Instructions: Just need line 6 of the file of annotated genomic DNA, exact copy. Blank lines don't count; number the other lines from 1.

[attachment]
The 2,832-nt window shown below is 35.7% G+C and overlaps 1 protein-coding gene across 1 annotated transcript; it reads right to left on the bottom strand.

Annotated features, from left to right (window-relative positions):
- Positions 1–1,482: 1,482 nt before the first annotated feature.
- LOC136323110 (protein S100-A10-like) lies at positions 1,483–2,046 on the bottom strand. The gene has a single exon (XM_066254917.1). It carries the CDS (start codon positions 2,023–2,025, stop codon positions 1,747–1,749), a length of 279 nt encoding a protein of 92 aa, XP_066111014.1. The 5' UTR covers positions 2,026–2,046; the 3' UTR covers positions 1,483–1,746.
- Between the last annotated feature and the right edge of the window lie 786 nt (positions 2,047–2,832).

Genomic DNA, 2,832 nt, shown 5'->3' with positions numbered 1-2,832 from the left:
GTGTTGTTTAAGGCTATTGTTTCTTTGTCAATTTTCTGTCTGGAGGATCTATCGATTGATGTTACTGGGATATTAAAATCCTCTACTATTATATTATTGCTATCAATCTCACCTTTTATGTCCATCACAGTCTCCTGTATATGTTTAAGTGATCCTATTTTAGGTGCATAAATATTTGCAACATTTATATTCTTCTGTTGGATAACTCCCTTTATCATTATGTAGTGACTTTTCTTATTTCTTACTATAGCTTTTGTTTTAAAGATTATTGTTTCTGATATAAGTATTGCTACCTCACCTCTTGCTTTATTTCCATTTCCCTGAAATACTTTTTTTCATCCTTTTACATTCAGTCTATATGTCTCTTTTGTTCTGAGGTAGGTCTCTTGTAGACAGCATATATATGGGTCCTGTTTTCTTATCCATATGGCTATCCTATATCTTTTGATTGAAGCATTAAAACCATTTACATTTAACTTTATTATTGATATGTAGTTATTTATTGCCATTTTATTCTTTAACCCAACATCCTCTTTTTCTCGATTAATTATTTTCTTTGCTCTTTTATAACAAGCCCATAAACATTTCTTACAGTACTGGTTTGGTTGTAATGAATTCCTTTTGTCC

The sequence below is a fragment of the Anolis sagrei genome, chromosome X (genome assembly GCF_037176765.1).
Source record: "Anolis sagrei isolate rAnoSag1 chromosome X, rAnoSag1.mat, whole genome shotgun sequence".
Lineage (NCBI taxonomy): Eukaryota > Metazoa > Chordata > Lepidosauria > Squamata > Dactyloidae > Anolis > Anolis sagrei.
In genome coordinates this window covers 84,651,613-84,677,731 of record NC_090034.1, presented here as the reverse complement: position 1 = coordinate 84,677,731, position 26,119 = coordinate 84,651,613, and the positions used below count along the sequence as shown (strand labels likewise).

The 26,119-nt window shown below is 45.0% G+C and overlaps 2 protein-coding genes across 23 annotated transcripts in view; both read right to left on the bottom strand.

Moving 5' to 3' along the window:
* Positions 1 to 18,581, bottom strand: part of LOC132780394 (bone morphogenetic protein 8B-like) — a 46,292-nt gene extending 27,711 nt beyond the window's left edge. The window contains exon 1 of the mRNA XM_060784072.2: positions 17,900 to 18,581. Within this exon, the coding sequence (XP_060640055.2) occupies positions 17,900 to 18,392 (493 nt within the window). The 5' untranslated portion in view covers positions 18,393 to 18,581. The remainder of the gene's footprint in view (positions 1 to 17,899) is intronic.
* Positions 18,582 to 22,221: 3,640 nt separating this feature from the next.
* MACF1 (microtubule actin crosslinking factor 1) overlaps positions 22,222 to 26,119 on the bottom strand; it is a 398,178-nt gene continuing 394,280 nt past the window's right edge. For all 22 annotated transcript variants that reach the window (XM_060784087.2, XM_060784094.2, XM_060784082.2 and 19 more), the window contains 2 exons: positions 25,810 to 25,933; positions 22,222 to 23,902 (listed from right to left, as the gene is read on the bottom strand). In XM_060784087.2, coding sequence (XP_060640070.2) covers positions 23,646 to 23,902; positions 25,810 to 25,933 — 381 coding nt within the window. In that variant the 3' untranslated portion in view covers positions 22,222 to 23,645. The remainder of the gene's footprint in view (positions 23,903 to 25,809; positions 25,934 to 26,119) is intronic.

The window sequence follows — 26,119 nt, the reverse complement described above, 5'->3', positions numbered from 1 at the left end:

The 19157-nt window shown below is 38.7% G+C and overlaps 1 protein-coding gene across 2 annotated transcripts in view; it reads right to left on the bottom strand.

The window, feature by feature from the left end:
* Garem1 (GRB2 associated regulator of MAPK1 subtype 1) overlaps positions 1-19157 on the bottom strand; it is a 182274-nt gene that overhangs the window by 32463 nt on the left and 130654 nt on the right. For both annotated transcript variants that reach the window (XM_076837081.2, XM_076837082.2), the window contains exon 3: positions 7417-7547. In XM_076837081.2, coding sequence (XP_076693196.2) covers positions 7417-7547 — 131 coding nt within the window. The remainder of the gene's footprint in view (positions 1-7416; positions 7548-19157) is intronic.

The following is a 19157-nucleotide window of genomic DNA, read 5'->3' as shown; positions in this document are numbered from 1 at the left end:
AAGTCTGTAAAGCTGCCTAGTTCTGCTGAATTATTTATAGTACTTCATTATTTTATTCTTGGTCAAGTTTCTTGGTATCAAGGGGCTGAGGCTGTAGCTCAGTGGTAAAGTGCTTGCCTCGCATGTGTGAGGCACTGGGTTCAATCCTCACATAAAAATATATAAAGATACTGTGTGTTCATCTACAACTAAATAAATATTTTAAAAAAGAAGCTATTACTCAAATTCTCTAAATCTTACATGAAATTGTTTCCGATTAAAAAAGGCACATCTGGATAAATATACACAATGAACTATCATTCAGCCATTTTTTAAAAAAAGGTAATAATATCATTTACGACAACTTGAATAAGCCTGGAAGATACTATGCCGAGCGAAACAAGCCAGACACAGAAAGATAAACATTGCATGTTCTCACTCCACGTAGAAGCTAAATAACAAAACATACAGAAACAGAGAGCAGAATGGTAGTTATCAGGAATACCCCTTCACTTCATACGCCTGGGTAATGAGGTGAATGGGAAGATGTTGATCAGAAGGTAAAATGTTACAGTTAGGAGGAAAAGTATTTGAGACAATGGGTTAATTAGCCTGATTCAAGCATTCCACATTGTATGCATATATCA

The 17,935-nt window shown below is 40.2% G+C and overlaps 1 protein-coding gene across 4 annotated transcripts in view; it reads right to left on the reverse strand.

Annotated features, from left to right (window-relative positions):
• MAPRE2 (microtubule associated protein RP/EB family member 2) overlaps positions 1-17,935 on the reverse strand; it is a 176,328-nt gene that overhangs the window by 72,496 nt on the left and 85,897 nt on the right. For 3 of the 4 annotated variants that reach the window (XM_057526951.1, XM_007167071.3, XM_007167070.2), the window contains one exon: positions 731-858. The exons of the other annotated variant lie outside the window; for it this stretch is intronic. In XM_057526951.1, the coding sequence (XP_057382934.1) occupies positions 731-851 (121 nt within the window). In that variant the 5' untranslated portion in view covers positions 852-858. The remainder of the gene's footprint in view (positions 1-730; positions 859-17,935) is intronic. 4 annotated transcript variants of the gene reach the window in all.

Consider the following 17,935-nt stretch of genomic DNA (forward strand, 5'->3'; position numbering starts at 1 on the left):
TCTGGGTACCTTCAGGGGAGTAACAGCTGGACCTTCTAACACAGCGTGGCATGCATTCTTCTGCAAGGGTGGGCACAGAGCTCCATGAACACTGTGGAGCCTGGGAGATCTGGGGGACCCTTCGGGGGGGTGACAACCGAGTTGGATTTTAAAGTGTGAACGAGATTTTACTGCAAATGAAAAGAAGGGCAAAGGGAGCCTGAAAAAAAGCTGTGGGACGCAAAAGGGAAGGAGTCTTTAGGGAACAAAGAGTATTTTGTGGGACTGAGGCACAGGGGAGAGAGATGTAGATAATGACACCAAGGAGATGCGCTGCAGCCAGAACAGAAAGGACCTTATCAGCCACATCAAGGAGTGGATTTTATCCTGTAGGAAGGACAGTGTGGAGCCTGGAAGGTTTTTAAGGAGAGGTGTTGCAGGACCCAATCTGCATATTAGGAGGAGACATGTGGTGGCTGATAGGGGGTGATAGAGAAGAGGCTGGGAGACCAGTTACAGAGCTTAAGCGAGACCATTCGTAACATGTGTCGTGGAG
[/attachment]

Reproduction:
Genomic DNA, 2,832 nt, shown 5'->3' with positions numbered 1-2,832 from the left: